From Pronunciation Games to PronPack

Pronunciation Games (CUP 1995) was my first book, and it still sells today over two decades later. It’s a resource book for teachers, consisting of 36 photocopiable game pages along with step by step teaching notes. It proved to be immediately popular and won an award – the Frank Bell prize – shortly after publication. Nowadays, when I am out at ELT events, people often tell me how much they have been influenced by the book.

In the years since writing Pronunciation Games, I went on to write a wide variety of ELT books about pronunciation and other topics, but throughout that time, I have been reflecting on that first book: What was good about it? What were its shortcomings? What would I do differently today? The answer to these questions are what lie at the heart of my new series PronPack 1-4.

What was good about Pronunciation Games? I would say that it makes something which teachers find intimidating into something which is digestible and fun. Teachers often feel insecure about phonology. There is something strange and esoteric about those phonemic symbols. The relationship of sound and spelling appears to be totally random, as do the rules of word stress placement. And how on earth can I teach the ups and downs of intonation if I can’t even hear them myself? Pronunciation Games provided bite-sized pronunciation points within the context of a game which students could enjoy.

What were its shortcomings? First of all, I would say there was a problem with the second word in the title, games. When I decided to write a book of pronunciation games, I had already made quite a lot of them, so I knew the idea had possibilities. However, the games I had made were for the pronunciation points which were most easily put into a game format. I had gone for the low hanging fruit. When I tried to extend the format to other areas of phonology, particularly connected speech and intonation, this became much more difficult. Thus, it turned out that the need to turn everything into a game became a tight constraint, perhaps too tight. In some cases, the games became over-complicated and difficult for the teacher to explain and set up in class.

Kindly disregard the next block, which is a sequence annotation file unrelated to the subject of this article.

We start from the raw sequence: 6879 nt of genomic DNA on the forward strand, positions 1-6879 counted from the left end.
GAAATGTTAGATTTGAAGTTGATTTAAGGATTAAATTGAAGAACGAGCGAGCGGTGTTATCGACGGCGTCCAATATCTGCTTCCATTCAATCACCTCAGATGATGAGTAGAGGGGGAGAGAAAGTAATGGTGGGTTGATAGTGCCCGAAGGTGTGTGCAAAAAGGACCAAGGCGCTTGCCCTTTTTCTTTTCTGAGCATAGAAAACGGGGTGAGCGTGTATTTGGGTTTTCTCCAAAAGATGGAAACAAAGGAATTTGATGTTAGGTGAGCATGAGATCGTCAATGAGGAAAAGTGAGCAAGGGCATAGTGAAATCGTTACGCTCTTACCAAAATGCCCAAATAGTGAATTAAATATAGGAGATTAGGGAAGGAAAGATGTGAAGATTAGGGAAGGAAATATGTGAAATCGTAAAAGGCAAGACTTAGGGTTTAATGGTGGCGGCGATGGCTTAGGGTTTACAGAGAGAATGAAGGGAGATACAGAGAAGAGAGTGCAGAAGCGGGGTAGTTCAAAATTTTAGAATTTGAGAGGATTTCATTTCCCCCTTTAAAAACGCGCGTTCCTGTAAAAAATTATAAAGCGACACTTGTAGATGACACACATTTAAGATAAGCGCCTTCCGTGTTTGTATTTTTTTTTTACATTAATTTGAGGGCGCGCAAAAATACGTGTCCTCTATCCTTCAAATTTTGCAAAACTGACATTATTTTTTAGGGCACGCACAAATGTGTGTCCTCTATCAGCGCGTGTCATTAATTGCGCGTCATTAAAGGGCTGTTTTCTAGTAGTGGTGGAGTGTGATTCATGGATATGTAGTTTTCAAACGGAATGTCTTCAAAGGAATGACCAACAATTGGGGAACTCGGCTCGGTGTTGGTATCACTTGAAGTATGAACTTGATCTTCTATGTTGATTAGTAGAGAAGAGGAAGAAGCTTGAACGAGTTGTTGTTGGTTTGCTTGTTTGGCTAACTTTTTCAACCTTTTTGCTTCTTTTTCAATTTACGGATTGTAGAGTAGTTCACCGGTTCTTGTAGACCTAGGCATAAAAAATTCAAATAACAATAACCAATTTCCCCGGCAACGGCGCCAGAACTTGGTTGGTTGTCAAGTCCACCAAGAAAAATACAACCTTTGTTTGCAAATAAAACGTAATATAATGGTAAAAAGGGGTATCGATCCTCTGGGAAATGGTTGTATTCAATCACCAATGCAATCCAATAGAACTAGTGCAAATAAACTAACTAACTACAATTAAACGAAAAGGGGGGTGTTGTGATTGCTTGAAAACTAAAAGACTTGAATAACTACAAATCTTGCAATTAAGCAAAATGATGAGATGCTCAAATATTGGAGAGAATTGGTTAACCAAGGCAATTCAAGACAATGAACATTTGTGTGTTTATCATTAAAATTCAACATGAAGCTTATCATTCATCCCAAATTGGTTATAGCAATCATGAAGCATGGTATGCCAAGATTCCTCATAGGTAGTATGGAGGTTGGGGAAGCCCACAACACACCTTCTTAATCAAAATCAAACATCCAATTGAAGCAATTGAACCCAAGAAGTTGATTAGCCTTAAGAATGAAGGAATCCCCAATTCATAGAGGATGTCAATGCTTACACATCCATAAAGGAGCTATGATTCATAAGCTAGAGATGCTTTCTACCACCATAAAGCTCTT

Secondly, I fear that Pronunciation Games was too specific regarding the target accent. For instance, some of the games only work for a non-rhotic accent such as English, where the letter ‘r’ is not pronounced after a vowel in words like hair, car, fork or girl. These games could be problematic in class for teachers with a rhotic accent such as American, where the ‘r’ is pronounced in those words.

Finally, I think a lot of teachers would have appreciated an audio to go with the book.

What would I do differently today? Exactly what I have done with the PronPack series. First of all, I have abandoned the games constraint and branched out into different activity types. The book which most resembles Pronunciation Games is PronPack 2: Pronunciation Puzzles. The remaining three books have different activity types. PronPack 1: Pronunciation Workouts provides drills for learners to actively train their articulatory muscles. PronPack 3: Pronunciation Pairworks provides communicative activities to highlight the connection between pronunciation and meaning. And PronPack 4: Pronunciation Poems provides memorable texts to display pronunciation points in a form which is fun to recite. It turns out that different pronunciation points are best suited to different activity types, and having four for me to choose from enabled a much better fit than just games.

Secondly, I have tried to accent-proof the material as far as possible. For instance, I have tried to ensure that the activities will work whether or not you or your students pronounce the ‘r’ in words like hair, car, fork or girl.
And finally, I have added audio material for those teachers who feel that they need it.

I have tried to retain the features of Pronunciation Games which I feel were good. I hope it demystifies the phonology and presents it in bite-sized, fun-to-do activities for the classroom. Obviously, time has moved on since my first book. Few people had computers back then, and I wrote the book by hand. Since then there has been a digital revolution, and PronPack was not only written on a computer, it is designed to be read on one too. It is a digital product. Instead of photocopying the activity pages, teachers can print them out instead – or project them. It is Pronunciation Games for a new age.